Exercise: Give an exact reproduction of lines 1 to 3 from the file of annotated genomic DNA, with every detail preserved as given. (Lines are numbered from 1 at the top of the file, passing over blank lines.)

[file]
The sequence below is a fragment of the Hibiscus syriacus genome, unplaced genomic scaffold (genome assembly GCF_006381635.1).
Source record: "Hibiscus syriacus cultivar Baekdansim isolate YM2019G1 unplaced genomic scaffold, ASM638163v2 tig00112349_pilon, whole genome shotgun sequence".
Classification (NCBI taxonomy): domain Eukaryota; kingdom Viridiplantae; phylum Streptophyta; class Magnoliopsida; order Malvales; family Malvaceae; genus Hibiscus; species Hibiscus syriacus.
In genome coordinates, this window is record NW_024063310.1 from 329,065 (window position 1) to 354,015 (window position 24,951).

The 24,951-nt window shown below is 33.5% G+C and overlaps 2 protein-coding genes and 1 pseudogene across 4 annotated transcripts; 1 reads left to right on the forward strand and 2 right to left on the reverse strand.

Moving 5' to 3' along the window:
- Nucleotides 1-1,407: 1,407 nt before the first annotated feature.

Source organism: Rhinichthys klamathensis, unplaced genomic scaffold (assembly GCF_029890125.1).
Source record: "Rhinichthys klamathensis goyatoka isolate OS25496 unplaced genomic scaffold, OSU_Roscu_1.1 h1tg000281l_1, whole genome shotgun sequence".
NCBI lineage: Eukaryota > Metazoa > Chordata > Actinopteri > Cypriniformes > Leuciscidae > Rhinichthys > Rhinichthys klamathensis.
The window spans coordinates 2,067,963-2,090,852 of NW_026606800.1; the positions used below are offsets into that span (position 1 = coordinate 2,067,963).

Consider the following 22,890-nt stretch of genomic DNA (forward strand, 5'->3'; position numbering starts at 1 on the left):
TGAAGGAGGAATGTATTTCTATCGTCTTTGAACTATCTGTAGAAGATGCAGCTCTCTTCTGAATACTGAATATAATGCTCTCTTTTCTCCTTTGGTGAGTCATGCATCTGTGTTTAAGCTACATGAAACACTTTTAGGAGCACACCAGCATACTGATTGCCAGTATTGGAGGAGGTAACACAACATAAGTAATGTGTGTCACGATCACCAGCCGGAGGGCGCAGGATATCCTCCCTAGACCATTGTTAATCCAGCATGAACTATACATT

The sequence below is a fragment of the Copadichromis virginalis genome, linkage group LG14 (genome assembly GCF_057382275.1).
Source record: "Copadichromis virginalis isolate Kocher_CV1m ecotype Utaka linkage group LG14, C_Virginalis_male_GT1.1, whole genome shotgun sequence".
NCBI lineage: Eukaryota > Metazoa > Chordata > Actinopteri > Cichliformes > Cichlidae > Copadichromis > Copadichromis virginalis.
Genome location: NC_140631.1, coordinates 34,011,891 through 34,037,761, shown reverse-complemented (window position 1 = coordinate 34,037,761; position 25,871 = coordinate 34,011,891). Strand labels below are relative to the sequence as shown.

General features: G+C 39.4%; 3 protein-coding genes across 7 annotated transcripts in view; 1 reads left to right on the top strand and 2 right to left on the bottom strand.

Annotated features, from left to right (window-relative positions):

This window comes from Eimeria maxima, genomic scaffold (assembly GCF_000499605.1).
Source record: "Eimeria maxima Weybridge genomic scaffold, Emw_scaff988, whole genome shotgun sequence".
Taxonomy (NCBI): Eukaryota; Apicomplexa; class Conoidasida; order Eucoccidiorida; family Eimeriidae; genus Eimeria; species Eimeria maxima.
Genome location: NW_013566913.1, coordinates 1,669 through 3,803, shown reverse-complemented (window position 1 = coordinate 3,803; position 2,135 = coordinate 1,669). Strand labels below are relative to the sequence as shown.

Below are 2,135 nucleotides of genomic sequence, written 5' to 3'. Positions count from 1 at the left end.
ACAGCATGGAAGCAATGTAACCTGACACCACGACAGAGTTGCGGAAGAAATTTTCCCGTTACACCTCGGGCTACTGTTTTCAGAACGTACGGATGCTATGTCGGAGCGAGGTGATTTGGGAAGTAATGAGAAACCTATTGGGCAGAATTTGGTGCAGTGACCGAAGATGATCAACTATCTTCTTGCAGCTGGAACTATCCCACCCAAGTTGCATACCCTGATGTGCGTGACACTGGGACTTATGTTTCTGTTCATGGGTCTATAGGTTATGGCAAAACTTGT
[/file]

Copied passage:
The sequence below is a fragment of the Hibiscus syriacus genome, unplaced genomic scaffold (genome assembly GCF_006381635.1).
Source record: "Hibiscus syriacus cultivar Baekdansim isolate YM2019G1 unplaced genomic scaffold, ASM638163v2 tig00112349_pilon, whole genome shotgun sequence".
Classification (NCBI taxonomy): domain Eukaryota; kingdom Viridiplantae; phylum Streptophyta; class Magnoliopsida; order Malvales; family Malvaceae; genus Hibiscus; species Hibiscus syriacus.